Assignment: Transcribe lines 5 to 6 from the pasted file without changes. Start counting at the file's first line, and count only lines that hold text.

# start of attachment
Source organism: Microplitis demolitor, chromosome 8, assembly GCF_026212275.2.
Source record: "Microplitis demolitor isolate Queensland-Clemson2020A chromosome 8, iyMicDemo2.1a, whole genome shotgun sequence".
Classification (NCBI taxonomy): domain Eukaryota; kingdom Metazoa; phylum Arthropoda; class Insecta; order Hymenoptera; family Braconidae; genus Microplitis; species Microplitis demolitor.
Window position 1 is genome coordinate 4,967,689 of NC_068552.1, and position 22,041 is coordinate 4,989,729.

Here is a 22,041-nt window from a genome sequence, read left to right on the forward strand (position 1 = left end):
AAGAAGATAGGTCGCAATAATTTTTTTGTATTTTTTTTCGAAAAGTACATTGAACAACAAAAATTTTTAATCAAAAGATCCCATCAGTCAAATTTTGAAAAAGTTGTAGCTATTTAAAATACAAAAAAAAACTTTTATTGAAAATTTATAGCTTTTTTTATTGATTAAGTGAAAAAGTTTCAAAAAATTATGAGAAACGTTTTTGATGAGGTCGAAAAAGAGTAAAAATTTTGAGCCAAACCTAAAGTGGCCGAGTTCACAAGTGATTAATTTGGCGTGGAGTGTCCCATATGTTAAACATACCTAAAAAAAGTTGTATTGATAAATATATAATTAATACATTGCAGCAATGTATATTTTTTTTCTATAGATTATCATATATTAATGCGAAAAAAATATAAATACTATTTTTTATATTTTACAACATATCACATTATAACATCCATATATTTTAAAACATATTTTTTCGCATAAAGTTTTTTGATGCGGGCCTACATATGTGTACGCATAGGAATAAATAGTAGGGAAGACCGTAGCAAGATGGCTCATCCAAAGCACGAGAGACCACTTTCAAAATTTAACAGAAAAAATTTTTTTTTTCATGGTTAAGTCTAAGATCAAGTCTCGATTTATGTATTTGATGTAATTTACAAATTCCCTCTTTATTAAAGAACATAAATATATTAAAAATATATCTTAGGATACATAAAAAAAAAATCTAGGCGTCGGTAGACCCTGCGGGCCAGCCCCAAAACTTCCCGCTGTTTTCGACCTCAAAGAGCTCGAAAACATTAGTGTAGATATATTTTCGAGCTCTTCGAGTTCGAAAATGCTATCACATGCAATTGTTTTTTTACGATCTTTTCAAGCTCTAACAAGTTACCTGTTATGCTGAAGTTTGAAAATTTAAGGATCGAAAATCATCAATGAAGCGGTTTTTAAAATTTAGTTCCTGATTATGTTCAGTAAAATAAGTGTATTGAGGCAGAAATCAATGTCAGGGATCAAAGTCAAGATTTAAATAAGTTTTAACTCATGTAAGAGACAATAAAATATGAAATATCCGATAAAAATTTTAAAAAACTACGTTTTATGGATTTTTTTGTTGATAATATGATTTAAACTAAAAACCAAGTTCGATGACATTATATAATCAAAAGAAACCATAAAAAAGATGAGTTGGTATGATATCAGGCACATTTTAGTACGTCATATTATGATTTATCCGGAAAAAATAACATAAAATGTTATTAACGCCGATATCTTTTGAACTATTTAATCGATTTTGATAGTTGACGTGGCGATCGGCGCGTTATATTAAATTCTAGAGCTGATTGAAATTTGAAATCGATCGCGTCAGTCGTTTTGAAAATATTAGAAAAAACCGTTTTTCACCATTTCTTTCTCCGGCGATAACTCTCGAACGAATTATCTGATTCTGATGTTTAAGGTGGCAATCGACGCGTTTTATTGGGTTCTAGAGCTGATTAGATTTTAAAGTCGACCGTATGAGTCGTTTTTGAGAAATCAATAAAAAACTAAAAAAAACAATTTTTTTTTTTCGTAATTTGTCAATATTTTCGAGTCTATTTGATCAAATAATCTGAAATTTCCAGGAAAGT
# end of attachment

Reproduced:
Here is a 22,041-nt window from a genome sequence, read left to right on the forward strand (position 1 = left end):
AAGAAGATAGGTCGCAATAATTTTTTTGTATTTTTTTTCGAAAAGTACATTGAACAACAAAAATTTTTAATCAAAAGATCCCATCAGTCAAATTTTGAAAAAGTTGTAGCTATTTAAAATACAAAAAAAAACTTTTATTGAAAATTTATAGCTTTTTTTATTGATTAAGTGAAAAAGTTTCAAAAAATTATGAGAAACGTTTTTGATGAGGTCGAAAAAGAGTAAAAATTTTGAGCCAAACCTAAAGTGGCCGAGTTCACAAGTGATTAATTTGGCGTGGAGTGTCCCATATGTTAAACATACCTAAAAAAAGTTGTATTGATAAATATATAATTAATACATTGCAGCAATGTATATTTTTTTTCTATAGATTATCATATATTAATGCGAAAAAAATATAAATACTATTTTTTATATTTTACAACATATCACATTATAACATCCATATATTTTAAAACATATTTTTTCGCATAAAGTTTTTTGATGCGGGCCTACATATGTGTACGCATAGGAATAAATAGTAGGGAAGACCGTAGCAAGATGGCTCATCCAAAGCACGAGAGACCACTTTCAAAATTTAACAGAAAAAATTTTTTTTTTCATGGTTAAGTCTAAGATCAAGTCTCGATTTATGTATTTGATGTAATTTACAAATTCCCTCTTTATTAAAGAACATAAATATATTAAAAATATATCTTAGGATACATAAAAAAAAAATCTAGGCGTCGGTAGACCCTGCGGGCCAGCCCCAAAACTTCCCGCTGTTTTCGACCTCAAAGAGCTCGAAAACATTAGTGTAGATATATTTTCGAGCTCTTCGAGTTCGAAAATGCTATCACATGCAATTGTTTTTTTACGATCTTTTCAAGCTCTAACAAGTTACCTGTTATGCTGAAGTTTGAAAATTTAAGGATCGAAAATCATCAATGAAGCGGTTTTTAAAATTTAGTTCCTGATTATGTTCAGTAAAATAAGTGTATTGAGGCAGAAATCAATGTCAGGGATCAAAGTCAAGATTTAAATAAGTTTTAACTCATGTAAGAGACAATAAAATATGAAATATCCGATAAAAATTTTAAAAAACTACGTTTTATGGATTTTTTTGTTGATAATATGATTTAAACTAAAAACCAAGTTCGATGACATTATATAATCAAAAGAAACCATAAAAAAGATGAGTTGGTATGATATCAGGCACATTTTAGTACGTCATATTATGATTTATCCGGAAAAAATAACATAAAATGTTATTAACGCCGATATCTTTTGAACTATTTAATCGATTTTGATAGTTGACGTGGCGATCGGCGCGTTATATTAAATTCTAGAGCTGATTGAAATTTGAAATCGATCGCGTCAGTCGTTTTGAAAATATTAGAAAAAACCGTTTTTCACCATTTCTTTCTCCGGCGATAACTCTCGAACGAATTATCTGATTCTGATGTTTAAGGTGGCAATCGACGCGTTTTATTGGGTTCTAGAGCTGATTAGATTTTAAAGTCGACCGTATGAGTCGTTTTTGAGAAATCAATAAAAAACTAAAAAAAACAATTTTTTTTTTTCGTAATTTGTCAATATTTTCGAGTCTATTTGATCAAATAATCTGAAATTTCCAGGAAAGT